FNRI website 'a big milestone' for public health despite limitations
MANILA, Philippines – Jose Salonga, an indigenous leader, described his community's diet: a mix of rice, vegetables, root crops, and the odd piece of wild boar's meat, depending on what's available. (READ: Indigenous vegetables and the Filipino diet)
Compared to those in urban areas, residents in rural places like Barangay Kanawan in Morong, Bataan, tend to eat more starches, cereals, and vegetables. (READ: What are the top 20 food products consumed by Filipinos?)
However, many of them still go hungry. The Food and Nutrition Research Institute (FNRI) wants to change that.
The FNRI and the Department of Science and Technology (DOST) think they can kickstart the solution using technology – a website to give nutrition information a wider reach.
FNRI Director Mario Capanzana said that launching a website, dubbed iFNRI, brings the government is one step closer to making food and nutritional data available to all. This includes everything from the nutritional content of food items to the institute's updated national surveys.
Monitoring and tailoring
But what does this mean for people like Salonga?
Capanzana used the banana as an example. He said such information would make it easier to tell how healthy or unhealthy the banana, or any kind of food, is.
"If they have Internet access or know how to use the Internet, they can easily log in and see how much nutrients are present in a banana," he explained in a mix of English and Filipino.
The implications of an information and communications technology approach go beyond looking up the nutritional value of a banana, according to Capanzana.
Online health advice from FNRI allows households, schools, and local health centers to monitor body mass index and other vital signs to decide on how to tailor diet and exercise to each person's needs.
A teacher or mother anywhere with Internet access can input their students' or children's height and weight to see if they are overweight, underweight, or normal, before planning a regimen to address health concerns, with FNRI's online counseling.
Although iFNRI’s audience is broad, Capanzana said schools would be the biggest beneficiaries because of the module on recipe development, which calculates the nutrient content and price of dishes.
Child malnutrition rates in the Philippines have remained virtually unchanged. Overweight children are common in urban areas while underweight, stunted, and wasted children are prevalent in rural communities.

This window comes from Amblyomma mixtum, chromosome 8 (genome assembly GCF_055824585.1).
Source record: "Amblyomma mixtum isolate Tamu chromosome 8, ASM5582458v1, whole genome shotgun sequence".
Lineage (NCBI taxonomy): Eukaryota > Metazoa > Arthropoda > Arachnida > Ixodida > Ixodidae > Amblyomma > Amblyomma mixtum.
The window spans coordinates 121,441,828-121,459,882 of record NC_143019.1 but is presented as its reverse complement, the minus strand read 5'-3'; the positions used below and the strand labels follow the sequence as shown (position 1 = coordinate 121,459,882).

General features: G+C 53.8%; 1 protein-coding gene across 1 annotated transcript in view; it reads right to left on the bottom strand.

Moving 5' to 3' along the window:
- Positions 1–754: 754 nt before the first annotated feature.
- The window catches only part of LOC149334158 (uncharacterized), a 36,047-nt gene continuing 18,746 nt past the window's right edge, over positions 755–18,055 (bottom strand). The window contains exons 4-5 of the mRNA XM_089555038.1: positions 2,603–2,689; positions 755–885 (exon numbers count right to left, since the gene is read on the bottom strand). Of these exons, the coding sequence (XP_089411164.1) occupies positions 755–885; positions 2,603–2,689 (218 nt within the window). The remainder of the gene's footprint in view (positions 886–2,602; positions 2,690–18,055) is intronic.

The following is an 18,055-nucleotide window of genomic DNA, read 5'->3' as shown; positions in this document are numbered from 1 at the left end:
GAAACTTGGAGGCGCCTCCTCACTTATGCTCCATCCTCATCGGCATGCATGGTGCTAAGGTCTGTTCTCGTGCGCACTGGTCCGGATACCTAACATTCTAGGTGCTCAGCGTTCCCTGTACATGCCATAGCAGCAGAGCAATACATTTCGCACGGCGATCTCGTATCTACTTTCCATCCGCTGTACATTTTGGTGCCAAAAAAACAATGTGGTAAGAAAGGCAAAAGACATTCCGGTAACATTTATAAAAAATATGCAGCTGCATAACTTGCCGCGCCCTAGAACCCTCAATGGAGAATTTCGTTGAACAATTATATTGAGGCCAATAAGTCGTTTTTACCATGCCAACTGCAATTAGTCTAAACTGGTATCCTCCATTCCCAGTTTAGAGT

While it is easy to get excited about the new technology, Capanzana admitted the website has limitations, primarily reliable Internet connection, and access, in rural areas.
"We need to come up with high-speed Internet access. Hindi naman high ang speed, but enable ma-load yung [website] (The speed does not necessarily have to be really high, just enough for the website to load)," Capanzana added.
As a whole, the Philippines' Internet download speed is below the global average at 3.7 megabits per second (mbps) compared to the 24.2 mbps average global internet speed.
In 2015, the National Telecommunications Commission signed a memorandum stating that "broadband" services must be 256 kilobits per second.
Not all hope is lost for rural communities.
"What's important is there's already a platform they can access," Capanzana said. He added that the next step is "to reach out to areas where there is limited access to the Internet."
Improving the country’s Internet is already in the DOST's plans, according to Capanzana.
He expressed optimism about the future of the project. "Well, the DOST is looking at making Internet available in selected public areas and even rural areas. So through the project it will make the internet accessible for everyone, even in the rural areas maybe that’s the next program that needs to be enhanced, but in anticipation of that here we are, we have the platform." – Rappler.com
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